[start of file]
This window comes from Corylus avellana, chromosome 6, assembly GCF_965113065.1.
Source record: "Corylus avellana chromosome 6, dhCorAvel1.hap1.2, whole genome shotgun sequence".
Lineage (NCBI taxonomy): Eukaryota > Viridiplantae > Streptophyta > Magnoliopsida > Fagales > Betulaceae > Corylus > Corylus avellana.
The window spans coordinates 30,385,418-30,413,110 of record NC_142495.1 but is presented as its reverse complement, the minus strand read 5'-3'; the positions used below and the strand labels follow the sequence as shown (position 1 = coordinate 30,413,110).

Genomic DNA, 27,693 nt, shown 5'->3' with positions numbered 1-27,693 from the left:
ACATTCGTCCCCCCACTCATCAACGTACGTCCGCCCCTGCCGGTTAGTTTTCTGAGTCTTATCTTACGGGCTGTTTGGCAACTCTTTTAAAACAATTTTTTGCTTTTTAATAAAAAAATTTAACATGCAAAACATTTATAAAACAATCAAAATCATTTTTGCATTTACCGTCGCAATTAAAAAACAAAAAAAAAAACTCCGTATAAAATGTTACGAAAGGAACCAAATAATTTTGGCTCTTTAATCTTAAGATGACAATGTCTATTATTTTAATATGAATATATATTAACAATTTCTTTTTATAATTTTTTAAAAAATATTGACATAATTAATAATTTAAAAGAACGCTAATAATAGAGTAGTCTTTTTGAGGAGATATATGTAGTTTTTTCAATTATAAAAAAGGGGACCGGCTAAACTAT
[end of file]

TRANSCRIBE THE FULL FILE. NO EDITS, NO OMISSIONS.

This window comes from Corylus avellana, chromosome 6, assembly GCF_965113065.1.
Source record: "Corylus avellana chromosome 6, dhCorAvel1.hap1.2, whole genome shotgun sequence".
Lineage (NCBI taxonomy): Eukaryota > Viridiplantae > Streptophyta > Magnoliopsida > Fagales > Betulaceae > Corylus > Corylus avellana.
The window spans coordinates 30,385,418-30,413,110 of record NC_142495.1 but is presented as its reverse complement, the minus strand read 5'-3'; the positions used below and the strand labels follow the sequence as shown (position 1 = coordinate 30,413,110).

Genomic DNA, 27,693 nt, shown 5'->3' with positions numbered 1-27,693 from the left:
ACATTCGTCCCCCCACTCATCAACGTACGTCCGCCCCTGCCGGTTAGTTTTCTGAGTCTTATCTTACGGGCTGTTTGGCAACTCTTTTAAAACAATTTTTTGCTTTTTAATAAAAAAATTTAACATGCAAAACATTTATAAAACAATCAAAATCATTTTTGCATTTACCGTCGCAATTAAAAAACAAAAAAAAAAACTCCGTATAAAATGTTACGAAAGGAACCAAATAATTTTGGCTCTTTAATCTTAAGATGACAATGTCTATTATTTTAATATGAATATATATTAACAATTTCTTTTTATAATTTTTTAAAAAATATTGACATAATTAATAATTTAAAAGAACGCTAATAATAGAGTAGTCTTTTTGAGGAGATATATGTAGTTTTTTCAATTATAAAAAAGGGGACCGGCTAAACTAT